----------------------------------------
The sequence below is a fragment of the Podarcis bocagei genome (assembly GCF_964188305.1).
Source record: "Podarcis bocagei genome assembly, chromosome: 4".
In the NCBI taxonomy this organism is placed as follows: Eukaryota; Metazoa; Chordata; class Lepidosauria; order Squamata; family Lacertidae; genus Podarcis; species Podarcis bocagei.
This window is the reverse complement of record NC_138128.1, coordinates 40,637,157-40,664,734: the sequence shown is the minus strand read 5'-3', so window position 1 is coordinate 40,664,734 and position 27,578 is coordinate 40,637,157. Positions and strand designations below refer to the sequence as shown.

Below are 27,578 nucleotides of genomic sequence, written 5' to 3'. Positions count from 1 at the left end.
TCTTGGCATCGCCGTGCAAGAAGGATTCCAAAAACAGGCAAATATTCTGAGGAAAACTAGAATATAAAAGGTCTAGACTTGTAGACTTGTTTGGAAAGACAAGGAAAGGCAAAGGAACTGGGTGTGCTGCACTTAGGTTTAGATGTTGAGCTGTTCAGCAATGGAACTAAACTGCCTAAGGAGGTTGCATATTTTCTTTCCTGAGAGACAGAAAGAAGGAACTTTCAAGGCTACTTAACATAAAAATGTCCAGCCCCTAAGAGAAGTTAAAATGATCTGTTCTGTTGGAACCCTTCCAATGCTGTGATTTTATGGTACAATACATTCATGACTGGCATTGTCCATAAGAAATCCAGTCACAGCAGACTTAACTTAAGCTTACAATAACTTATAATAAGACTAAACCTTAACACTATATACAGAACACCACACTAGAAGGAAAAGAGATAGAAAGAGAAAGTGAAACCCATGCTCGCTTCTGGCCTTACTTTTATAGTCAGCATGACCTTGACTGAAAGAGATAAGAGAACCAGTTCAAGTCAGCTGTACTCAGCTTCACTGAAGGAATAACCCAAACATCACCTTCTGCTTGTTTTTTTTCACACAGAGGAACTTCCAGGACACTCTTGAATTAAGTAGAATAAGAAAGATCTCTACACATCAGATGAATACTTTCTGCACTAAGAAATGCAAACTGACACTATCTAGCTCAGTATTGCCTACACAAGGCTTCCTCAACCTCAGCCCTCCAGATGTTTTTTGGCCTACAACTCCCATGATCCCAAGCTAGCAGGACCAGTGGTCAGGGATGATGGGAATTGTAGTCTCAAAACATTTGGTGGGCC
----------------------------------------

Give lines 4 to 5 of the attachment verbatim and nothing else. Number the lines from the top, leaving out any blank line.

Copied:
This window is the reverse complement of record NC_138128.1, coordinates 40,637,157-40,664,734: the sequence shown is the minus strand read 5'-3', so window position 1 is coordinate 40,664,734 and position 27,578 is coordinate 40,637,157. Positions and strand designations below refer to the sequence as shown.

Below are 27,578 nucleotides of genomic sequence, written 5' to 3'. Positions count from 1 at the left end.